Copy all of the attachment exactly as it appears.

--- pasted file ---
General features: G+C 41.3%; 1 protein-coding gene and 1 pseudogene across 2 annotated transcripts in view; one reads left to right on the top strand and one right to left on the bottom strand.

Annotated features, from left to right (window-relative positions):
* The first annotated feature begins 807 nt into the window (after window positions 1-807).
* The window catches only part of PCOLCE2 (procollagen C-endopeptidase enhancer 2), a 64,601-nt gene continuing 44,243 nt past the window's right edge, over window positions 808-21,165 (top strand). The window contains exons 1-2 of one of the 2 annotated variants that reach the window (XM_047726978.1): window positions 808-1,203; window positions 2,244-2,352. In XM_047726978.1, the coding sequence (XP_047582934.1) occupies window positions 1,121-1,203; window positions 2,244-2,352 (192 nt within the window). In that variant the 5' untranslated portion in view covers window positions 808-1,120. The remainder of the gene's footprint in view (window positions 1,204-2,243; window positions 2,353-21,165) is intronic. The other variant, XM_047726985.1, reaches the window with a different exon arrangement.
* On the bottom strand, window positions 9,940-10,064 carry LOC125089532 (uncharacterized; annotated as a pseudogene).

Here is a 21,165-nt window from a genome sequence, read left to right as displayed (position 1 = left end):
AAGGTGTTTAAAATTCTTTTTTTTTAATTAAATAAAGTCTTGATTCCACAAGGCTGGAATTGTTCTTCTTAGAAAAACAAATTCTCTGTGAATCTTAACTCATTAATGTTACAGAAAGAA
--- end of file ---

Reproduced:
General features: G+C 41.3%; 1 protein-coding gene and 1 pseudogene across 2 annotated transcripts in view; one reads left to right on the top strand and one right to left on the bottom strand.

Annotated features, from left to right (window-relative positions):
* The first annotated feature begins 807 nt into the window (after window positions 1-807).
* The window catches only part of PCOLCE2 (procollagen C-endopeptidase enhancer 2), a 64,601-nt gene continuing 44,243 nt past the window's right edge, over window positions 808-21,165 (top strand). The window contains exons 1-2 of one of the 2 annotated variants that reach the window (XM_047726978.1): window positions 808-1,203; window positions 2,244-2,352. In XM_047726978.1, the coding sequence (XP_047582934.1) occupies window positions 1,121-1,203; window positions 2,244-2,352 (192 nt within the window). In that variant the 5' untranslated portion in view covers window positions 808-1,120. The remainder of the gene's footprint in view (window positions 1,204-2,243; window positions 2,353-21,165) is intronic. The other variant, XM_047726985.1, reaches the window with a different exon arrangement.
* On the bottom strand, window positions 9,940-10,064 carry LOC125089532 (uncharacterized; annotated as a pseudogene).

Here is a 21,165-nt window from a genome sequence, read left to right as displayed (position 1 = left end):
AAGGTGTTTAAAATTCTTTTTTTTTAATTAAATAAAGTCTTGATTCCACAAGGCTGGAATTGTTCTTCTTAGAAAAACAAATTCTCTGTGAATCTTAACTCATTAATGTTACAGAAAGAA